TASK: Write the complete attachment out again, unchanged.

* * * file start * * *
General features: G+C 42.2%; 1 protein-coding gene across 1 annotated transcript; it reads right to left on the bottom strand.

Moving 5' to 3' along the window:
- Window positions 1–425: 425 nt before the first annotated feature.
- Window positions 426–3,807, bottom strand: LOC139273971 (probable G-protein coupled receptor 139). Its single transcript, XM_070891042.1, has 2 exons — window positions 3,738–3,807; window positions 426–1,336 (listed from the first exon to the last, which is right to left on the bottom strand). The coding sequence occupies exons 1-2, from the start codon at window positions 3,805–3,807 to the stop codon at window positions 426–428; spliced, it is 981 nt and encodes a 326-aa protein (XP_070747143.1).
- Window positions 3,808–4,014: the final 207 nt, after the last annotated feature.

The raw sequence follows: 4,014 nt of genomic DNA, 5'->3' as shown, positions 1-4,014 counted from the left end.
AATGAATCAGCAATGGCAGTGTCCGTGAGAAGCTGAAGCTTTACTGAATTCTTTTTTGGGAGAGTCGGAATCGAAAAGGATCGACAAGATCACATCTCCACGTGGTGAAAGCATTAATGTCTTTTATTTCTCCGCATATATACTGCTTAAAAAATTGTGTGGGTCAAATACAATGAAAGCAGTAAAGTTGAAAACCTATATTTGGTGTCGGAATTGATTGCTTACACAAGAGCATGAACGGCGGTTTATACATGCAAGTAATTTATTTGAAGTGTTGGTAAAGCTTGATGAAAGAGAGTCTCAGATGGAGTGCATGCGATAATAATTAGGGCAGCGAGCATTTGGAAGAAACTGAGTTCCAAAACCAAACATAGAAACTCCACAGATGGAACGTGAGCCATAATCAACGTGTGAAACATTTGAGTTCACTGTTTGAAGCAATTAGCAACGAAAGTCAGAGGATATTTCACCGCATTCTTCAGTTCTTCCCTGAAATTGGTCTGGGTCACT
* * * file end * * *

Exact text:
General features: G+C 42.2%; 1 protein-coding gene across 1 annotated transcript; it reads right to left on the bottom strand.

Moving 5' to 3' along the window:
- Window positions 1–425: 425 nt before the first annotated feature.
- Window positions 426–3,807, bottom strand: LOC139273971 (probable G-protein coupled receptor 139). Its single transcript, XM_070891042.1, has 2 exons — window positions 3,738–3,807; window positions 426–1,336 (listed from the first exon to the last, which is right to left on the bottom strand). The coding sequence occupies exons 1-2, from the start codon at window positions 3,805–3,807 to the stop codon at window positions 426–428; spliced, it is 981 nt and encodes a 326-aa protein (XP_070747143.1).
- Window positions 3,808–4,014: the final 207 nt, after the last annotated feature.

The raw sequence follows: 4,014 nt of genomic DNA, 5'->3' as shown, positions 1-4,014 counted from the left end.
AATGAATCAGCAATGGCAGTGTCCGTGAGAAGCTGAAGCTTTACTGAATTCTTTTTTGGGAGAGTCGGAATCGAAAAGGATCGACAAGATCACATCTCCACGTGGTGAAAGCATTAATGTCTTTTATTTCTCCGCATATATACTGCTTAAAAAATTGTGTGGGTCAAATACAATGAAAGCAGTAAAGTTGAAAACCTATATTTGGTGTCGGAATTGATTGCTTACACAAGAGCATGAACGGCGGTTTATACATGCAAGTAATTTATTTGAAGTGTTGGTAAAGCTTGATGAAAGAGAGTCTCAGATGGAGTGCATGCGATAATAATTAGGGCAGCGAGCATTTGGAAGAAACTGAGTTCCAAAACCAAACATAGAAACTCCACAGATGGAACGTGAGCCATAATCAACGTGTGAAACATTTGAGTTCACTGTTTGAAGCAATTAGCAACGAAAGTCAGAGGATATTTCACCGCATTCTTCAGTTCTTCCCTGAAATTGGTCTGGGTCACT